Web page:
REVIEW: Secret Pilot – Lucy

Kings Of Leon’s American tour ended promptly when frontman Caleb Followill left the stage after telling fans he was going off to vomit and then drink a beer – rock’n’roll. He never came back, and KOL have not played since. However, upon listening to Secret Pilot’s debut single, Lucy, it’s easy to be fooled into thinking the US stadium-rockers have made a triumphant return from the depths of adversity – such is the aural resemblance.

Secret Pilot don’t take their inspiration from hoe-down’s at rodeos or days drinking moonshine from blues bars in the Deep South – they formed in Manchester. The four lads met at university while sharing halls together and have two EP’s to their name already. However, this debut draws a line under previous material and marks a new beginning in their nascent career.  

LUCY (official single) by secretpilotuk

While there are obvious comparisons to make, there’s nothing parochial about their sound. A-side, Lucy, is a great big bouncy slice of indie-pop at its best, with an anthemic, and slightly sinister chorus. “We’re going nowhere, this plane is coming down,” sings Alistair Harrison, as things soar to a crescendo.  The accompanying B-side is full of creative thought – futilitarian lyrics, intricate riffs, switching drum patterns. No Sign Of The Truth lends the off-kilter complexities of The Strokes’ ingenious guitar solos, most notably Reptillia, with the aforementioned KOL penchant for an all encompassing earworm chorus.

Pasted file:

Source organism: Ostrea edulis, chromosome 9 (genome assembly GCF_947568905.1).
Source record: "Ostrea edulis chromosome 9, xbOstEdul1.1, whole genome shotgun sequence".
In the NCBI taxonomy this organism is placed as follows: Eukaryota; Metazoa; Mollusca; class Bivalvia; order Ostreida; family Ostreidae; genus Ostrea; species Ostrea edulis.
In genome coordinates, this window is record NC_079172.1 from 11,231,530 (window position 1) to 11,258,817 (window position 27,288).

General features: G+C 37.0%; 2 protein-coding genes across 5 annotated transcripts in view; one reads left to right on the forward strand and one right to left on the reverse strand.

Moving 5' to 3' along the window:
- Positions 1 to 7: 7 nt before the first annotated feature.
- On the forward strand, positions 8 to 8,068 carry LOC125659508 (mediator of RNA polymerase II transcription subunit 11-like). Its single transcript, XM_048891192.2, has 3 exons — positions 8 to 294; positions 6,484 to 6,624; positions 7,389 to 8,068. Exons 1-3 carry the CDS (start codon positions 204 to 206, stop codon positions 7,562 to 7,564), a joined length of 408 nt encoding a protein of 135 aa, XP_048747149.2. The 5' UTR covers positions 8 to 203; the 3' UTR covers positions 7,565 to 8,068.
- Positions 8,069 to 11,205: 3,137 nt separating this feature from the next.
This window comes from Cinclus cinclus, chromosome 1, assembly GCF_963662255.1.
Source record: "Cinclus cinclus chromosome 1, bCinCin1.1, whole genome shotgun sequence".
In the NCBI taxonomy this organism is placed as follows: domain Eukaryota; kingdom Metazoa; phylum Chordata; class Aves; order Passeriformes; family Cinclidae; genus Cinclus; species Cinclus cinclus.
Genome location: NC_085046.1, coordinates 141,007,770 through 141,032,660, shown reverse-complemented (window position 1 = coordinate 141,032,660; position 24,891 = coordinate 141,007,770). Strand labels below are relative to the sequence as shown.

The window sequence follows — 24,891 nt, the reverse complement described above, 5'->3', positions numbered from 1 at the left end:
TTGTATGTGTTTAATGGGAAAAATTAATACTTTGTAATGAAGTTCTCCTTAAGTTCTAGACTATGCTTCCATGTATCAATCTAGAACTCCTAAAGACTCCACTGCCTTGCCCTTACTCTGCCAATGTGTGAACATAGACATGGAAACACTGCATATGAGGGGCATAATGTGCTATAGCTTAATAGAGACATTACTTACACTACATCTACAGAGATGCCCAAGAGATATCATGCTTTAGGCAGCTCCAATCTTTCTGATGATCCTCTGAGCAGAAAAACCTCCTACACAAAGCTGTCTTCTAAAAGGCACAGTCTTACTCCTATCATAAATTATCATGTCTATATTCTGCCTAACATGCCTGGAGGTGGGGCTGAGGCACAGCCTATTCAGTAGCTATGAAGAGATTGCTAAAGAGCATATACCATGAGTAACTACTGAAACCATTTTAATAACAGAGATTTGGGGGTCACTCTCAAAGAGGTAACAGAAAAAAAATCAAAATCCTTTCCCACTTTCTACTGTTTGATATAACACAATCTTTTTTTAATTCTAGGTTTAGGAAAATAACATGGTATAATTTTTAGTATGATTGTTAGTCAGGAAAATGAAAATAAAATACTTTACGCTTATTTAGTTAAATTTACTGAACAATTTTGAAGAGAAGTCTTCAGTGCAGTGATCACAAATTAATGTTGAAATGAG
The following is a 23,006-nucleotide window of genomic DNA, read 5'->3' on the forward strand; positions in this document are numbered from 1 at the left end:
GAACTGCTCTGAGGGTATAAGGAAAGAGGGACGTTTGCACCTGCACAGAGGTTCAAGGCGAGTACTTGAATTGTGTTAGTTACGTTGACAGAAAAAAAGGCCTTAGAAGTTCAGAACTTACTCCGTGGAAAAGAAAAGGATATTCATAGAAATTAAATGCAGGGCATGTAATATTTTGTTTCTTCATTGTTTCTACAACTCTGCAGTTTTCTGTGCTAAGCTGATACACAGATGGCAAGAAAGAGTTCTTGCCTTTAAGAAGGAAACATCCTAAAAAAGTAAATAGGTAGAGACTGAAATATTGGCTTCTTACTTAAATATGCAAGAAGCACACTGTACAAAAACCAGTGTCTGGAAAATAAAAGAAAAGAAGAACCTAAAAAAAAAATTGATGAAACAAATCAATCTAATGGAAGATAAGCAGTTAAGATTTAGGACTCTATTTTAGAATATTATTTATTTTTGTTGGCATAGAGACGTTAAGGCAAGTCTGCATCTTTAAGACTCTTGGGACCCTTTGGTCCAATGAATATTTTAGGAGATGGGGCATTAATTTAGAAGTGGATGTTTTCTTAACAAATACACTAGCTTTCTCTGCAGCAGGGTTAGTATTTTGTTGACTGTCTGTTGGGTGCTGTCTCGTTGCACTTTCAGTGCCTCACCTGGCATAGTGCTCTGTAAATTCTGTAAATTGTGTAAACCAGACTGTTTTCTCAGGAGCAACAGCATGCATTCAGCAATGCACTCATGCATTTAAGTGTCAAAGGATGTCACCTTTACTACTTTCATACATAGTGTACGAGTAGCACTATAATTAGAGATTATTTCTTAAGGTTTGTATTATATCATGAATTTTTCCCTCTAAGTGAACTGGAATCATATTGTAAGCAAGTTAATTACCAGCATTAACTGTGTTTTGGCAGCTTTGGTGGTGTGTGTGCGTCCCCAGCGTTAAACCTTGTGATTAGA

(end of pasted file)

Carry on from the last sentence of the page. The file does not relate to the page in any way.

No Sign Of The Truth (b-side) by secretpilotuk

 This is an impressive debut which impenitently embraces the indie-pop genre without being lyrically moribund or musically vapid. Some may well make invidious comments about influences and label them as being pastiche, but a single like this is certainly a cogent riposte.

Words: Simon Butcher

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